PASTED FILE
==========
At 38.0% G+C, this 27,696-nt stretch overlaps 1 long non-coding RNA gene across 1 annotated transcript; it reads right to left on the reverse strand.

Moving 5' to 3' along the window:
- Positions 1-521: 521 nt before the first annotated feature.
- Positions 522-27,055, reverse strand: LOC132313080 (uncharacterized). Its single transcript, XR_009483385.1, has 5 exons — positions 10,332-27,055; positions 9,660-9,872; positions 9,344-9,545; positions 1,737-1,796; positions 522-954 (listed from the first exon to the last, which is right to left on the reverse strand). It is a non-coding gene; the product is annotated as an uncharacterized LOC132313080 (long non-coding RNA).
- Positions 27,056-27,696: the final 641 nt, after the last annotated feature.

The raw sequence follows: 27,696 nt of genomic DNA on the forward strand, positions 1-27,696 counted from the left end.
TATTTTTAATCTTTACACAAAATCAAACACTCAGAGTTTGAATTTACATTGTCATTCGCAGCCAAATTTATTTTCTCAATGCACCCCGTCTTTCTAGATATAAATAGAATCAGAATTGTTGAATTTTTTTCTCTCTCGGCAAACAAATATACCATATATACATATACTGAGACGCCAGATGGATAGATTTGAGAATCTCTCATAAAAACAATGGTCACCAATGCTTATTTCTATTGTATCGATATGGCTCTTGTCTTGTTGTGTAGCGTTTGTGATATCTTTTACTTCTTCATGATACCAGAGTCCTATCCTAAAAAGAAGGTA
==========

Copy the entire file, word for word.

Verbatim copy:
At 38.0% G+C, this 27,696-nt stretch overlaps 1 long non-coding RNA gene across 1 annotated transcript; it reads right to left on the reverse strand.

Moving 5' to 3' along the window:
- Positions 1-521: 521 nt before the first annotated feature.
- Positions 522-27,055, reverse strand: LOC132313080 (uncharacterized). Its single transcript, XR_009483385.1, has 5 exons — positions 10,332-27,055; positions 9,660-9,872; positions 9,344-9,545; positions 1,737-1,796; positions 522-954 (listed from the first exon to the last, which is right to left on the reverse strand). It is a non-coding gene; the product is annotated as an uncharacterized LOC132313080 (long non-coding RNA).
- Positions 27,056-27,696: the final 641 nt, after the last annotated feature.

The raw sequence follows: 27,696 nt of genomic DNA on the forward strand, positions 1-27,696 counted from the left end.
TATTTTTAATCTTTACACAAAATCAAACACTCAGAGTTTGAATTTACATTGTCATTCGCAGCCAAATTTATTTTCTCAATGCACCCCGTCTTTCTAGATATAAATAGAATCAGAATTGTTGAATTTTTTTCTCTCTCGGCAAACAAATATACCATATATACATATACTGAGACGCCAGATGGATAGATTTGAGAATCTCTCATAAAAACAATGGTCACCAATGCTTATTTCTATTGTATCGATATGGCTCTTGTCTTGTTGTGTAGCGTTTGTGATATCTTTTACTTCTTCATGATACCAGAGTCCTATCCTAAAAAGAAGGTA